By Dave Clifton
Content Strategy Specialist

Companies are scrambling to keep up with the rapidly changing guidelines surrounding COVID-19. Be it remote work or workplace distancing, change has been swift. Now, as employees phase back into work and companies try to safely resume regular operations, we’ve moved from reactive to proactive. Today, there’s a growing focus on contact tracing in the workplace to establish proper procedures in the event of an employee testing positive for coronavirus.

Even the best measures can’t guarantee a 100% virus prevention rate. The next best thing is a system designed to quickly identify exposure and prevent the virus from infecting large numbers of employees. Contact tracing is a process every physical workplace needs. Thankfully, there’s plenty of guidance on how to establish a contact tracing program.

What is contact tracing?

Contact tracing is the ability to map the spread of illness across employees via their interactions with others and the workplace itself. It’s an essential process that’s meant to alert employees to potential exposure so they can get tested before unknowingly passing COVID-19 on. The faster they’re informed, the quicker they can isolate and dampen the rate at which the virus spreads. Here’s a basic example:

Keith tests positive for COVID-19 and informs his employer. Through contact tracing, his employer can see that Keith has interacted with Marsha, Latif, Judy, and Shane over the past week. HR alerts each of these people about a possible exposure and urges them to get tested. 

Contact tracing has layers. In the above example, the goal is for all four people testing negative. However, if Judy tests positive, the contact tracing approach starts over with a new group of individuals—each alerted and urged to get tested. The process continues until there are no more positive tests.

Why is contact tracing important?

There are benefits to contact tracing for both employers and employees. For employers, the primary concerns are liability and workplace safety. Companies don’t want to shut their doors (possibly again) and risk crippling operations. Contact tracing gives them the means to stifle a COVID-19 outbreak before it rips through the workforce.

On the employee side, contact tracing provides peace of mind for health and safety. They don’t need to constantly fear exposure—if anyone tests positive and they’re at risk, they’ll know. Contact tracing helps them feel less at the mercy of COVID-19—instead, it gives them the means to test responsibly and act accordingly if their test is positive.

How to do contact tracing in the workplace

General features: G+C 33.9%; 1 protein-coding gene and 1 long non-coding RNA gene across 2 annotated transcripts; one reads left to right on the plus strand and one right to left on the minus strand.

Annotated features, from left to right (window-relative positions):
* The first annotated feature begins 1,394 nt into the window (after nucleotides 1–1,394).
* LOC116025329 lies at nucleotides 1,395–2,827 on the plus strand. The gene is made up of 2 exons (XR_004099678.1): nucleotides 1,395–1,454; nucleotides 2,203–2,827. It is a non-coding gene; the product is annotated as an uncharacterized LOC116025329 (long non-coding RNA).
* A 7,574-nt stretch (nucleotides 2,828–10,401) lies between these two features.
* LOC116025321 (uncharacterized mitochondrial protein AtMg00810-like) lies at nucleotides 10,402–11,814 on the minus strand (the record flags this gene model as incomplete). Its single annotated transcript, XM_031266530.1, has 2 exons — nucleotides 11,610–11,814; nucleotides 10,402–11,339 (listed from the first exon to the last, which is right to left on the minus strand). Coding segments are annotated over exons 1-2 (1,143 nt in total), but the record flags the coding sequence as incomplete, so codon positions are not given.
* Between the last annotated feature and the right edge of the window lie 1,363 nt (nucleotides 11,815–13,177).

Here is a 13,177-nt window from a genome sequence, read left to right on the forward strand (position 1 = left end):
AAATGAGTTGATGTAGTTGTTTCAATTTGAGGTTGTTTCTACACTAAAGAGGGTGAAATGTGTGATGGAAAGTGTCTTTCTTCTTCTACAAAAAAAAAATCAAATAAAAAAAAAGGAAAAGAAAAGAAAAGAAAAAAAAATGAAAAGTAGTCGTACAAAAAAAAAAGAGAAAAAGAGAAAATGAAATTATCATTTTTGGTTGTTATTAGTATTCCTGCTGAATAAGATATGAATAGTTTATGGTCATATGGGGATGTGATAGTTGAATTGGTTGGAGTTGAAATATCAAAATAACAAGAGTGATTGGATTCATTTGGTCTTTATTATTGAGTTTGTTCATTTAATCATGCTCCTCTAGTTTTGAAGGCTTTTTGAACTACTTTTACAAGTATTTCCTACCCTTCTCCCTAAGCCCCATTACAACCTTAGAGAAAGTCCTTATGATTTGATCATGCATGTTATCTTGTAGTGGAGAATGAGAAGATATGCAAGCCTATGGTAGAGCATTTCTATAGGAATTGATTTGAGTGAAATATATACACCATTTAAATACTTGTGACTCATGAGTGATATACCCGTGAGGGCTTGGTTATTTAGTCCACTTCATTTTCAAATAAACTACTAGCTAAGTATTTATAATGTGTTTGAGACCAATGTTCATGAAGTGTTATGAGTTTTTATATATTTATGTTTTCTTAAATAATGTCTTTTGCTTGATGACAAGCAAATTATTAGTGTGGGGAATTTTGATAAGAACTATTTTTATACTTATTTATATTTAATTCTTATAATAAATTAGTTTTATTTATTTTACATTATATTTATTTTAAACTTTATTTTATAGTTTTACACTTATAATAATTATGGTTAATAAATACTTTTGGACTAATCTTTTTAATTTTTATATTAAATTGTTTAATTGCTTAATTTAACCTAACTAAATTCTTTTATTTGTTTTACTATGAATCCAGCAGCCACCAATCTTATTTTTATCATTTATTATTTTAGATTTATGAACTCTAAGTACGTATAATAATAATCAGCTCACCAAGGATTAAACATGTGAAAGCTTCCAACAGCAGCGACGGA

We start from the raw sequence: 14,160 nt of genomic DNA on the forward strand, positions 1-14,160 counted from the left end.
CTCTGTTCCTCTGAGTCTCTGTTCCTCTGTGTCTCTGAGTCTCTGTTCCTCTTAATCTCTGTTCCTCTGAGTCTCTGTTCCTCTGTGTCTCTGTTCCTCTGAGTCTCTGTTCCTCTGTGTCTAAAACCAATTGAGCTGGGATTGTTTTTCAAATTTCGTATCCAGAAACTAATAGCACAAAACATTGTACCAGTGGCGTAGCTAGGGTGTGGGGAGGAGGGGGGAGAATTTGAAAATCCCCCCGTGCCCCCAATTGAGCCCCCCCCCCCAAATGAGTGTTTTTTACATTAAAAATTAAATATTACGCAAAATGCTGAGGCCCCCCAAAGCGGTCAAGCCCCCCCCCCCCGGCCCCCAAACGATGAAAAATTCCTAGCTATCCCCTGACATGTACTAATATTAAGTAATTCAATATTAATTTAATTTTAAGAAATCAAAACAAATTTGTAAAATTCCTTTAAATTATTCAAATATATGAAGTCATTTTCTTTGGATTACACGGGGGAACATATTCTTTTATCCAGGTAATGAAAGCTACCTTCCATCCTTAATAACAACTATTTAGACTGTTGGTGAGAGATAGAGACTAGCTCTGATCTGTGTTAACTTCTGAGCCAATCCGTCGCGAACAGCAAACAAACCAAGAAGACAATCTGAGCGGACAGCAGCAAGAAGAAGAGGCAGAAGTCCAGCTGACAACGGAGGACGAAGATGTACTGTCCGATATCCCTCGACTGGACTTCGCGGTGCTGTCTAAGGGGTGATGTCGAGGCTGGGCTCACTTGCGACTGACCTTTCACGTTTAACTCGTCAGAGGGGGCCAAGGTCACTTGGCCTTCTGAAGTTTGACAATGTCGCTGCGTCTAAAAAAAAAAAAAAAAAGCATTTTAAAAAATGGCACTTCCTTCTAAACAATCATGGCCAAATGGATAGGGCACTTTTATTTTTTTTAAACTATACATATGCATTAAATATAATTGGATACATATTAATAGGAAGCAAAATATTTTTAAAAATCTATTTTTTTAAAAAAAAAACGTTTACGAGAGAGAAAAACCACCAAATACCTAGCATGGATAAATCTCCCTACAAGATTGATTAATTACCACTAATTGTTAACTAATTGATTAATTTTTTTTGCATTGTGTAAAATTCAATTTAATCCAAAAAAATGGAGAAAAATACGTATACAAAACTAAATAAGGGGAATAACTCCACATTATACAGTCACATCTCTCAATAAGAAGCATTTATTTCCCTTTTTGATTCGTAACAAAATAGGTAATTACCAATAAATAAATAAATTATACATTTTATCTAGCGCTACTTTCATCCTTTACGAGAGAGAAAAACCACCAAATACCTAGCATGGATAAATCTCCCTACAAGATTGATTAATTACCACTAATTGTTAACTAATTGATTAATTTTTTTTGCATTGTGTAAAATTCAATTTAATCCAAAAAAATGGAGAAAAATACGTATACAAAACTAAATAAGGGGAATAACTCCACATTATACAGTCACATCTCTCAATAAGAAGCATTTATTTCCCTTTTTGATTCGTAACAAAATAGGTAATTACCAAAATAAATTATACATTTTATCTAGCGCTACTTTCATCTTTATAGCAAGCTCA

For small companies, contact tracing may be as simple as “Who have you interacted with in the last 10-14 days?” If a company only has a dozen employees, spread is easier to control. Businesses with hundreds of employees or multiple locations need more robust solutions like workplace contact tracing software.

Regardless of execution, the method of contact tracing is the same. Companies need a system of record to reflect on that shows interactions and possible transmission points. Here are a few examples of ‘touchpoints’ for contact tracing:

  • Workspace sign-in sheets that show who used a workspace, when, and with whom
  • Social distancing apps that record proximity interactions with other employees
  • Calendaring software that records which employees meet physically and where
  • Workplace badging systems that show access information for spaces by employees
  • Scheduling software that reveals shift overlap between employees

The key to effective contact tracing is to establish a clear picture of where an employee goes each day, what they do, and, most importantly, who they interact with. And while it’s easy to ask someone these questions, remember the incubation period for COVID-19 ranges from 2-14 days. Most people can’t remember their specific routine back more than a day or two.

Contact tracing software is a valuable tool because it aggregates all the digital touchpoints a person has and compares them against others. It can reveal not only the scope of exposure, but also people who’ve had multiple interactions and exposures. If Chelsea met Randy in a conference room and was also in the break room at the same time three times last week, she may be more at risk than Liam, who happened to use a desk after Randy one day.

Gather touchpoints and map out a person’s interactions to develop a contact tracing strategy. Qualify interactions and identify at-risk employees so they can get tested as soon as possible.

Contact tracing could prevent bigger problems

The benefits of contact tracing aren’t difficult to see. If you can catch a possible transmission and trace it to secondary or tertiary exposure before each of those people passes it on, you’ll prevent substantial problems thereafter. For some companies, that may mean a dozen cases of COVID-19, as opposed to hundreds.

More importantly, contact tracing is the responsible approach to employee wellbeing. Your people want to know if they’re exposed so they can get tested. They have their own health and the health of their families to consider, and the sooner they know of a possible exposure, the sooner they can act in a responsible way. Traceability is more than important—it’s essential.

Keep reading: Workplace Social Distancing Software Guide

Tags:  SiQ